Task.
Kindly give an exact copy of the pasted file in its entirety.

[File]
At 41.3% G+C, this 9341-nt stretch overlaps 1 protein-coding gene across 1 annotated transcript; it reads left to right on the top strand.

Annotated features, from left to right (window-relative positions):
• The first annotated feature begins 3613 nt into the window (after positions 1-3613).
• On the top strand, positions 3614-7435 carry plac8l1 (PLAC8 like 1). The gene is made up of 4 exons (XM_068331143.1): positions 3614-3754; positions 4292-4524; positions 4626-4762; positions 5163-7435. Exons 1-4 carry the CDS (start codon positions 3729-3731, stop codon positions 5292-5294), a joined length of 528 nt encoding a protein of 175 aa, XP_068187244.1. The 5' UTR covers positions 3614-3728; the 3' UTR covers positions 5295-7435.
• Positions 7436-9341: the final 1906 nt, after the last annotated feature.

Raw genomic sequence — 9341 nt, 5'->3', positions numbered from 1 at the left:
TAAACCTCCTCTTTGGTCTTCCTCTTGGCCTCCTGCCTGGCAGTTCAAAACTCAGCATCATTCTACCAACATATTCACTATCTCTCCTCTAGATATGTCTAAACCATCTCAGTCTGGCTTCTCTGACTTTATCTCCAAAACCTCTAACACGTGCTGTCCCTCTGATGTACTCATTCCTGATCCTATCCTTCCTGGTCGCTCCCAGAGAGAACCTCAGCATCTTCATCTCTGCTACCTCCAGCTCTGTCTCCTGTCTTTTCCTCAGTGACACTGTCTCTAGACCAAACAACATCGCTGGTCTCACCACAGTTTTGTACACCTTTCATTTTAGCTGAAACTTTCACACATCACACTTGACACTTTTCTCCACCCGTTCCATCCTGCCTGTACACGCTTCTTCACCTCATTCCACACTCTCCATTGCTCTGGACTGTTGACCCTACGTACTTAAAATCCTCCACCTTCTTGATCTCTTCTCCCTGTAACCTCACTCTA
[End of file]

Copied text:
At 41.3% G+C, this 9341-nt stretch overlaps 1 protein-coding gene across 1 annotated transcript; it reads left to right on the top strand.

Annotated features, from left to right (window-relative positions):
• The first annotated feature begins 3613 nt into the window (after positions 1-3613).
• On the top strand, positions 3614-7435 carry plac8l1 (PLAC8 like 1). The gene is made up of 4 exons (XM_068331143.1): positions 3614-3754; positions 4292-4524; positions 4626-4762; positions 5163-7435. Exons 1-4 carry the CDS (start codon positions 3729-3731, stop codon positions 5292-5294), a joined length of 528 nt encoding a protein of 175 aa, XP_068187244.1. The 5' UTR covers positions 3614-3728; the 3' UTR covers positions 5295-7435.
• Positions 7436-9341: the final 1906 nt, after the last annotated feature.

Raw genomic sequence — 9341 nt, 5'->3', positions numbered from 1 at the left:
TAAACCTCCTCTTTGGTCTTCCTCTTGGCCTCCTGCCTGGCAGTTCAAAACTCAGCATCATTCTACCAACATATTCACTATCTCTCCTCTAGATATGTCTAAACCATCTCAGTCTGGCTTCTCTGACTTTATCTCCAAAACCTCTAACACGTGCTGTCCCTCTGATGTACTCATTCCTGATCCTATCCTTCCTGGTCGCTCCCAGAGAGAACCTCAGCATCTTCATCTCTGCTACCTCCAGCTCTGTCTCCTGTCTTTTCCTCAGTGACACTGTCTCTAGACCAAACAACATCGCTGGTCTCACCACAGTTTTGTACACCTTTCATTTTAGCTGAAACTTTCACACATCACACTTGACACTTTTCTCCACCCGTTCCATCCTGCCTGTACACGCTTCTTCACCTCATTCCACACTCTCCATTGCTCTGGACTGTTGACCCTACGTACTTAAAATCCTCCACCTTCTTGATCTCTTCTCCCTGTAACCTCACTCTA